Horseradish is a perennial plant of the family Brassicaceae. It is a root vegetable prepared as a condiment; the plant is native to southeastern Europe and western Asia. It is used worldwide, it grows up to 1.5 meters tall, is cultivated for its large, tapered root. Intact horseradish root has little aroma; when cut or grated, enzymes from within the plant cells digest sinigrin to produce allyl isothiocyanate, which irritates the mucous membranes of the sinuses and eyes. Once exposed to air or heat, horseradish loses its pungency, darkens in color, develops a bitter flavor. Horseradish is indigenous to temperate Eastern Europe, where its Slavic name khren seemed to Augustin Pyramus de Candolle more primitive than any Western synonym. Horseradish has been cultivated since antiquity. According to Greek mythology, the Delphic Oracle told Apollo that the horseradish was worth its weight in gold. Dioscorides listed horseradish as Persicon sinapi or Sinapi persicum, which Pliny's Natural History reported as Persicon napy.
Horseradish is the plant mentioned by Pliny the Elder in his Natural History under the name of Amoracia, recommended by him for its medicinal qualities, the wild radish, or raphanos agrios of the Greeks. The early Renaissance herbalists Pietro Andrea John Gerard showed it under Raphanus, its modern Linnaean genus Armoracia was first applied to it by Heinrich Bernhard Ruppius, in his Flora Jenensis, 1745, but Linnaeus himself called it Coclearia armoracia. Both root and leaves were used as a traditional medicine during the Middle Ages; the root was used as a condiment on meats in Germany and Britain. It was introduced to North America during European colonialization. William Turner mentions horseradish as Red Cole in his "Herbal", but not as a condiment. In The Herball, or Generall Historie of Plantes, John Gerard describes it under the name of raphanus rusticanus, stating that it occurs wild in several parts of England. After referring to its medicinal uses, he says: he Horse Radish stamped with a little vinegar put thereto, is used among the Germans for sauce to eat fish with and such like meats as we do mustard.
The word horseradish is attested in English from the 1590s. It combines the word radish. In Central and Eastern Europe, horseradish is called khren and ren in many Slavic languages, in Austria, in parts of Germany, in North-East Italy, in Yiddish, it is common in Ukraine, in Belarus, in Poland, in the Czech Republic, in Russia, in Hungary, in Romania, in Lithuania, in Bulgaria, in Slovakia. Horseradish is perennial in hardiness zones 2–9 and can be grown as an annual in other zones, although not as as in zones with both a long growing season and winter temperatures cold enough to ensure plant dormancy. After the first frost in autumn kills the leaves, the root is dug and divided; the main root is harvested and one or more large offshoots of the main root are replanted to produce next year's crop. Horseradish can become invasive. Older roots left in the ground become woody, after which they are no longer culinarily useful, although older plants can be dug and re-divided to start new plants; the early season leaves can be distinctively different, asymmetric spiky, before the mature typical flat broad leaves start to be developed.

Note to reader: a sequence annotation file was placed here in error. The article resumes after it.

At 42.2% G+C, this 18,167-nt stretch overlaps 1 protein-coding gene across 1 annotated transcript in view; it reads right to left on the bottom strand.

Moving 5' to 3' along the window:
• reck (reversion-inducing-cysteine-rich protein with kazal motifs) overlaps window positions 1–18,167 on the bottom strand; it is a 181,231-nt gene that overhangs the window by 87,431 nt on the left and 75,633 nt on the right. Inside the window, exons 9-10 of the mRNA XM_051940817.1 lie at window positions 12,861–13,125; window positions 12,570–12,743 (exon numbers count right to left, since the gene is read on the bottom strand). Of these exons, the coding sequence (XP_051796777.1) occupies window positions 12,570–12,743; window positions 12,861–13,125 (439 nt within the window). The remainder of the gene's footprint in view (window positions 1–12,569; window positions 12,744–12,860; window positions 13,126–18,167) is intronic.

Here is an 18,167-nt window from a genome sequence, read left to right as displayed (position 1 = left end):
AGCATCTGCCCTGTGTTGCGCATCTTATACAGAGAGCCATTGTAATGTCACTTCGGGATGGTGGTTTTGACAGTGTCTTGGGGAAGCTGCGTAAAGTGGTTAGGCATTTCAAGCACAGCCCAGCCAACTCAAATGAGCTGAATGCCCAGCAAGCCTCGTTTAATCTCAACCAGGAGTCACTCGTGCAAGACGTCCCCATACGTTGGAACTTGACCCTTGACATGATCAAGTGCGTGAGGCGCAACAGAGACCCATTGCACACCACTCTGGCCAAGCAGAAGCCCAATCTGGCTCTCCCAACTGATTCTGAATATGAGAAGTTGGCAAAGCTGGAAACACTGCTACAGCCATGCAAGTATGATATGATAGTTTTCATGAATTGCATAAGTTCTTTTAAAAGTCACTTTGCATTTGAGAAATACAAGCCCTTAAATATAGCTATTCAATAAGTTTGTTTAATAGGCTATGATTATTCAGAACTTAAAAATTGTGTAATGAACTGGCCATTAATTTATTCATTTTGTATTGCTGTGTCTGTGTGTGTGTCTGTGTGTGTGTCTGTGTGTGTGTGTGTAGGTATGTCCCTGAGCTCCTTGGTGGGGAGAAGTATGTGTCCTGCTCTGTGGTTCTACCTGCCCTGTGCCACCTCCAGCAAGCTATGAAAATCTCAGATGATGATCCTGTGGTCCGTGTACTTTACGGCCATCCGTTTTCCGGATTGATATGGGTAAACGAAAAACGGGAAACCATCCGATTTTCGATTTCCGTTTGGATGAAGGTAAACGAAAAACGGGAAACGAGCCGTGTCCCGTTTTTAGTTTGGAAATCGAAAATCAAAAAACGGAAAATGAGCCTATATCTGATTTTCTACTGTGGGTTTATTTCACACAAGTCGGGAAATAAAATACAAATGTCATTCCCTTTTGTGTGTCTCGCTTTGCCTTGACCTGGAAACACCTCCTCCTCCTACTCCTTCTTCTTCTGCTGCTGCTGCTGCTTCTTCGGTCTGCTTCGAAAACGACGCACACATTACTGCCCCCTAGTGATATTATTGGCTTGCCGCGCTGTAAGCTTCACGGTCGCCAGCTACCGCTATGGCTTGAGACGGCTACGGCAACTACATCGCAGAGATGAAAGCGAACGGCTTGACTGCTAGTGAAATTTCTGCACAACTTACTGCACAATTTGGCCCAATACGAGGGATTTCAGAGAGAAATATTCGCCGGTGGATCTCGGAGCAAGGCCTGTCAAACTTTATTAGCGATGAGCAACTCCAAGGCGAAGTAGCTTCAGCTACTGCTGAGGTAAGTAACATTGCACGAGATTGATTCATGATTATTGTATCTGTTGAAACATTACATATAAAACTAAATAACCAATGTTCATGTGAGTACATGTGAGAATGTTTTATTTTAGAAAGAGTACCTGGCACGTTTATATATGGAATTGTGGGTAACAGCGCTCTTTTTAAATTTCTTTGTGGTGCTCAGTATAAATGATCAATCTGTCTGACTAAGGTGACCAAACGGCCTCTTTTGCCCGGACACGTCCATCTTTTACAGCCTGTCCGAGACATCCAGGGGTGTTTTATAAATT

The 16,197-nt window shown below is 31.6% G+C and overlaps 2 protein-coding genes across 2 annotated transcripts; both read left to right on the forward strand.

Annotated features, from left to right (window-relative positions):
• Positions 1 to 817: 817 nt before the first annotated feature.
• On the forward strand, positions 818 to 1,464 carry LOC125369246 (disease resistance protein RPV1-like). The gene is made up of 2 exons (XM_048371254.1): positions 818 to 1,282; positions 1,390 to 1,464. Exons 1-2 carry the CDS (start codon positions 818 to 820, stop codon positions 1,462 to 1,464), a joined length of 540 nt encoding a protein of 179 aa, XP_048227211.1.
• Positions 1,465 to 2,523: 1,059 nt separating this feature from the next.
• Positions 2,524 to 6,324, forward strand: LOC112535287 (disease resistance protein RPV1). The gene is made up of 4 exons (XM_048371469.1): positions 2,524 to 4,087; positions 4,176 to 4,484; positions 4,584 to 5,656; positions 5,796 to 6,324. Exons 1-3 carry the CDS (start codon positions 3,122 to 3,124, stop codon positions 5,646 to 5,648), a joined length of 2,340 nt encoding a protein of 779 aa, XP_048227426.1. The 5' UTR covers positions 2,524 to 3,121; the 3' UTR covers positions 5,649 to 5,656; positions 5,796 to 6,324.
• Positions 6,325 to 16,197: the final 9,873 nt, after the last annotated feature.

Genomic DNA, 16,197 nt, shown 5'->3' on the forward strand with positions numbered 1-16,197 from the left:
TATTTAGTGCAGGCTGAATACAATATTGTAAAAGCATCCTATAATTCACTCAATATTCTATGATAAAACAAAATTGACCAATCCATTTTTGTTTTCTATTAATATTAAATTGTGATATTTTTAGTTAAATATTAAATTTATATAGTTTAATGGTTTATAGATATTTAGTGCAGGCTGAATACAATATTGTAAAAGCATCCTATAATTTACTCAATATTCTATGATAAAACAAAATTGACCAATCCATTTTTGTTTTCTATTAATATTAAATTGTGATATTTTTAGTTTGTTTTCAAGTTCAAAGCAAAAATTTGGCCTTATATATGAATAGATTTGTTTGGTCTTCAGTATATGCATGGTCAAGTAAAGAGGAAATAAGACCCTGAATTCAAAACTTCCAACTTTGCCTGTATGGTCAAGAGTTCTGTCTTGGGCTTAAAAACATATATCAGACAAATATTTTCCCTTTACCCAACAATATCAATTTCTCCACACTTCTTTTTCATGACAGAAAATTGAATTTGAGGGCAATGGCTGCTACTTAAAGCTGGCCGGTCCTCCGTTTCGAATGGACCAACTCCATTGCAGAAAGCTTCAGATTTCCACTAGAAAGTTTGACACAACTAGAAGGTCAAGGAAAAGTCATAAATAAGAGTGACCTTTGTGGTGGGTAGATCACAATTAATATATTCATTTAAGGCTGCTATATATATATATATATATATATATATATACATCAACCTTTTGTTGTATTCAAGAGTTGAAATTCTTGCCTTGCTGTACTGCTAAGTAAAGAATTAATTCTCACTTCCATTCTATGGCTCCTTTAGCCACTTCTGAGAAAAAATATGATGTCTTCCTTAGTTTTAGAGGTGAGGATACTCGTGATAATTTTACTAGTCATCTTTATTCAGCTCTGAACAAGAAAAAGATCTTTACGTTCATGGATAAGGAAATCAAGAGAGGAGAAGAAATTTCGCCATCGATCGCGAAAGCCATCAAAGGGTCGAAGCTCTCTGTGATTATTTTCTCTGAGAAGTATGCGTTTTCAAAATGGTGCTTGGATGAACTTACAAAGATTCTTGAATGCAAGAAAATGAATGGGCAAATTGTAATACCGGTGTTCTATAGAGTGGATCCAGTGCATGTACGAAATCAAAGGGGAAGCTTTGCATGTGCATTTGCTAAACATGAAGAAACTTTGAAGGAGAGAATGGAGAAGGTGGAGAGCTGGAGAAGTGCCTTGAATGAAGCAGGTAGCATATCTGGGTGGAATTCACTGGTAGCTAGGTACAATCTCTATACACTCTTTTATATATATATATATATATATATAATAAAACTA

Introduced by accident, "cabbageworms", the larvae of Pieris rapae, the small white butterfly, are a common caterpillar pest in horseradish. The adults are white butterflies with black spots on the forewings that are seen flying around plants during the day; the caterpillars are velvety green with faint yellow stripes running lengthwise down the back and sides. Full grown caterpillars are about 1-inch in length, they move sluggishly. They overwinter in green pupal cases. Adults start appearing in gardens after the last frost and are a problem through the remainder of the growing season. There are three to five overlapping generations a year. Mature caterpillars chew ragged holes in the leaves leaving the large veins intact. Handpicking is an effective control strategy in home gardens; the distinctive pungent taste of horseradish is from the compound allyl isothiocyanate. Upon crushing the flesh of horseradish, the enzyme myrosinase is released and acts on the glucosinolates sinigrin and gluconasturtiin, which are precursors to the allyl isothiocyanate.
The allyl isothiocyanate serves the plant as a natural defense against herbivores. Since allyl isothiocyanate is harmful to the plant itself, it is stored in the harmless form of the glucosinolate, separate from the enzyme myrosinase; when an animal chews the plant, the allyl isothiocyanate is released. Allyl isothiocyanate is an unstable compound, degrading over the course of days at 37 °C; because of this instability, horseradish sauces lack the pungency of the freshly crushed roots. Cooks use the terms "horseradish" or "prepar
G. Dennis McGuire is a pastor and administrator in the Church of God denomination, he served two terms as the General Overseer and has been First and Second Assistant General Overseer. The General Overseer is the highest office in the Church of God and has primary responsibility for leading a current membership of over 7 million members spanning 185 countries. McGuire's ministerial background includes a wide variety of pastoral and administrative roles in the Church of God, he pastored a total of 16 years before being appointed to serve as Church of God State Overseer of Indiana in 1984. He went on to serve as the State Overseer of Western North Carolina and Tennessee, he has been the Assistant Director of Evangelism and Home Missions, the International Director of Military and Multi-Cultural Ministries. McGuire holds a Bachelor of Arts from Lee University, Master of Arts from Assemblies of God Theological Seminary, honorary Doctorate of Divinity degree from East Coast Bible College. In 1994, he was selected as Lee University's Distinguished Alumnus of the Year.
As a student at Lee, he was elected Student Body President for the 1965-66 school year and was one of the early members of Upsilon Xi. He was honored in 1998 as Upsilon Xi's Alumnus of the Year, his hometown city of Kingsport, Tennessee honored him on August 5, 2007, naming it "Dr. G. Dennis McGuire Day."
Disufenton sodium is the disulfonyl derivative of the neuroprotective spin trap phenylbutylnitrone or "PBN". It was under development at the drug company AstraZeneca. A 2005 phase-3 clinical trial called "SAINT-1" reported some efficacy in the acute treatment of ischemia injury due to stroke. However, a 2006 attempt to repeat this trial indicated no significant activity. After ruling out other causes, the authors tentatively attributed the positive results in the first trial to "chance". AstraZeneca terminated the development programme. PBN and its derivatives hydrolyze and oxidize in vitro to form MNP-OH and its parent spin-trap MNP. Oxidants and the ischemic brain NXY-059: Review of Neuroprotective Potential for Acute Stroke